“The approach has proved so successful that the U.S.-based Nepal Youth Foundation estimates that just 1,000 Tharu girls remain indentured, most in remote villages or with powerful families in Kathmandu, compared with about 14,000 a decade ago. Former victims Sunita Chaudhary, 17, and Anita Chaudhary, 18, who aren't related, sing, act and write scripts for the street plays put on here in this rural part of south-central Nepal, drawing on their experience of dire poverty, alcoholic fathers, exploitative landlords and low female social status. At the end of the drama about girls forced into bondage, the troupe asks audiences who is to blame and how the play should end, sparking spirited debate. Many villagers are illiterate, have never seen a play and forget that it's not real. "People grab me and threaten to beat me up," said Hom Roka, 23, who plays the landlord. These are complemented by "girls clubs," composed of former victims who urge new kamlari recruits to resist, backed up by adults in the community who have agreed to help fight the practice.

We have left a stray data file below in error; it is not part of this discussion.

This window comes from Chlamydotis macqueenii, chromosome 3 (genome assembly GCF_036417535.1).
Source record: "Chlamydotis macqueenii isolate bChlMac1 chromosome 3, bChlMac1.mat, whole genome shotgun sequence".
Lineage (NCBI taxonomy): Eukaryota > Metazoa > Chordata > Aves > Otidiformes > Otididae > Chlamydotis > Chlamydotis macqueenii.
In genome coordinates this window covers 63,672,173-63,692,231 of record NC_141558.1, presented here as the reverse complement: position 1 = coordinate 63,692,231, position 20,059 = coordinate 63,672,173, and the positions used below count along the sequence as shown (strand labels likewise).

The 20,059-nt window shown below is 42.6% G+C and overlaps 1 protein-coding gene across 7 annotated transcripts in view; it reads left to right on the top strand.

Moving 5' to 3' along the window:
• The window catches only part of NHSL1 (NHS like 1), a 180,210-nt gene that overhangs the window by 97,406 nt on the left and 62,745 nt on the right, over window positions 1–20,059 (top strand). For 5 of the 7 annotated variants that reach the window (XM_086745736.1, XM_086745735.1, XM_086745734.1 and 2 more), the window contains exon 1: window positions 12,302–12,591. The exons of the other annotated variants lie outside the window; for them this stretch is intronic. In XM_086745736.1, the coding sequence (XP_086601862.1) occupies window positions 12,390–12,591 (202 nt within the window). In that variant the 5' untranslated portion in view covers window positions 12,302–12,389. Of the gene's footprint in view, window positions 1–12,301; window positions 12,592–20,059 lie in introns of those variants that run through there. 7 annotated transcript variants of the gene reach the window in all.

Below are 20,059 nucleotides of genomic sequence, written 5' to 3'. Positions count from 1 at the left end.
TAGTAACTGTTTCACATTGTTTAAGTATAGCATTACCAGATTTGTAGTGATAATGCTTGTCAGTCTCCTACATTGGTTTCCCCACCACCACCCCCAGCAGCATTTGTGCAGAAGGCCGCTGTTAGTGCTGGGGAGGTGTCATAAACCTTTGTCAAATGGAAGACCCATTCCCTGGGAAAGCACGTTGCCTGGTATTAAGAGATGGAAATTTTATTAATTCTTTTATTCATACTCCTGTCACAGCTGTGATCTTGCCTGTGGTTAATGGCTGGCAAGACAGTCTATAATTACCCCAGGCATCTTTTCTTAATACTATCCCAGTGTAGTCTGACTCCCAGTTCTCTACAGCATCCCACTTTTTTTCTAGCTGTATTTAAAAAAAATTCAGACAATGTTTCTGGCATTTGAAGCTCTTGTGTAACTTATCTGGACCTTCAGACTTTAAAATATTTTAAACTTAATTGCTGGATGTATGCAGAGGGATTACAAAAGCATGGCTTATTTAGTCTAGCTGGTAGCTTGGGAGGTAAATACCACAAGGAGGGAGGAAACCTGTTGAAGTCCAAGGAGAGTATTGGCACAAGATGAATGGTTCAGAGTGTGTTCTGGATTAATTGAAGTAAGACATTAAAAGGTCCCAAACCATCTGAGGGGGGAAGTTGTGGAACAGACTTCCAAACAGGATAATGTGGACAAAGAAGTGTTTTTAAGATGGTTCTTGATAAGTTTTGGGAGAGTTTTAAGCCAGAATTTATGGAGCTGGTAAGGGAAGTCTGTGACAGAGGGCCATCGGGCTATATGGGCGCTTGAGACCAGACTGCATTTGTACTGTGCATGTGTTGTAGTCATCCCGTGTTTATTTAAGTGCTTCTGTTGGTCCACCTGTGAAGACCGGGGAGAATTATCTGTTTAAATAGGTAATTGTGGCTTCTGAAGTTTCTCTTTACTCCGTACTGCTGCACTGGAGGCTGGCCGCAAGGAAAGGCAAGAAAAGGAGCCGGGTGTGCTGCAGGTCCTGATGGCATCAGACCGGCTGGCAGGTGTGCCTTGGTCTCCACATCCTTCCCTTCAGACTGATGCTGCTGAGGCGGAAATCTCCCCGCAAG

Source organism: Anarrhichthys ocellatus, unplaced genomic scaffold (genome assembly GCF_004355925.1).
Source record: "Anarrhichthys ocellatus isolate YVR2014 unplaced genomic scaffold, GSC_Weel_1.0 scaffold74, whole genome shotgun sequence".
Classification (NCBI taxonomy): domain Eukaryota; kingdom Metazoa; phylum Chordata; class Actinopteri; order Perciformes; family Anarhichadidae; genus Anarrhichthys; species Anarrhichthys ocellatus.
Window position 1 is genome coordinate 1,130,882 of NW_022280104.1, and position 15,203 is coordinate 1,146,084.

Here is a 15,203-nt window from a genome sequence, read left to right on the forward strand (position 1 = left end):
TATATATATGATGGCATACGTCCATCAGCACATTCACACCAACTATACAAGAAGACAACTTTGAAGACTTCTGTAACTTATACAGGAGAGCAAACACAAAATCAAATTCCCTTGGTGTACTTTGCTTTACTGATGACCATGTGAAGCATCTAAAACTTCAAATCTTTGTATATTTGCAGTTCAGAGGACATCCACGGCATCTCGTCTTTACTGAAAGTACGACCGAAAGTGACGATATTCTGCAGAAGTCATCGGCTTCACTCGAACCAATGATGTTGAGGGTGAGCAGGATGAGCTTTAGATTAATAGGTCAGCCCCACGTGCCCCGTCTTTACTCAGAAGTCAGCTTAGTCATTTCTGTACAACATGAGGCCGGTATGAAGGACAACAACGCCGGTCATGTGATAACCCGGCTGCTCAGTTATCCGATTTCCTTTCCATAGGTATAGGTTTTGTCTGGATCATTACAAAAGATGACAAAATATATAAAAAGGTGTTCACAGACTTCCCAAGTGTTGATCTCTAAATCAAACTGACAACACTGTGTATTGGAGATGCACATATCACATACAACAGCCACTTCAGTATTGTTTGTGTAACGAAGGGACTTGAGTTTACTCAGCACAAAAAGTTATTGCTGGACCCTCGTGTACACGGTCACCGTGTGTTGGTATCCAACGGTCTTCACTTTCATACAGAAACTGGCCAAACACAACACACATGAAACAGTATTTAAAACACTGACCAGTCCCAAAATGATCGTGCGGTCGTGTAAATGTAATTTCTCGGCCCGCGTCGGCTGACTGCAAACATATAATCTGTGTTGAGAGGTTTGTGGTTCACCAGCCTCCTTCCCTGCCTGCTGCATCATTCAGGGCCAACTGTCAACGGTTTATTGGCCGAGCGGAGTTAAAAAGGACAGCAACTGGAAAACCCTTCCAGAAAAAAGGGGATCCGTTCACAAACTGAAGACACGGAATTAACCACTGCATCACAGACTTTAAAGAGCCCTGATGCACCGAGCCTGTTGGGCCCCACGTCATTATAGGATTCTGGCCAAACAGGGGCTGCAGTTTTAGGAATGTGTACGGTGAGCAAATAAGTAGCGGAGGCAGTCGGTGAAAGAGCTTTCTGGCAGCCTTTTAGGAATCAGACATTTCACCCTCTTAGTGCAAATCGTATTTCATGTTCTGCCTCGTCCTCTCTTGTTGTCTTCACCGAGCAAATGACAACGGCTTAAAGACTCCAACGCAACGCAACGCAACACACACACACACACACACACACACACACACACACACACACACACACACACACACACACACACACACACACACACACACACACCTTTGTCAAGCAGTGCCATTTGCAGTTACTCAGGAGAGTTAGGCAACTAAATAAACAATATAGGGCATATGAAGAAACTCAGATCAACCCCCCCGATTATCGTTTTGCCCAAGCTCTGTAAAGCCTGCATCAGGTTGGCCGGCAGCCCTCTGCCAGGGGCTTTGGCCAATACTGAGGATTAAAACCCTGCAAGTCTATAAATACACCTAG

Image Sources: Wikimedia Commons
Text Sources: New York Times, Washington Post, Los Angeles Times, Lonely Planet Guides, Library of Congress, Nepal Tourism Board (ntb.gov.np), Nepal Government National Portal (nepal.gov.np), The Guardian, National Geographic, Smithsonian magazine, The New Yorker, Time, Reuters, Associated Press, AFP, Wikipedia and various books, websites and other publications.
Last updated February 2022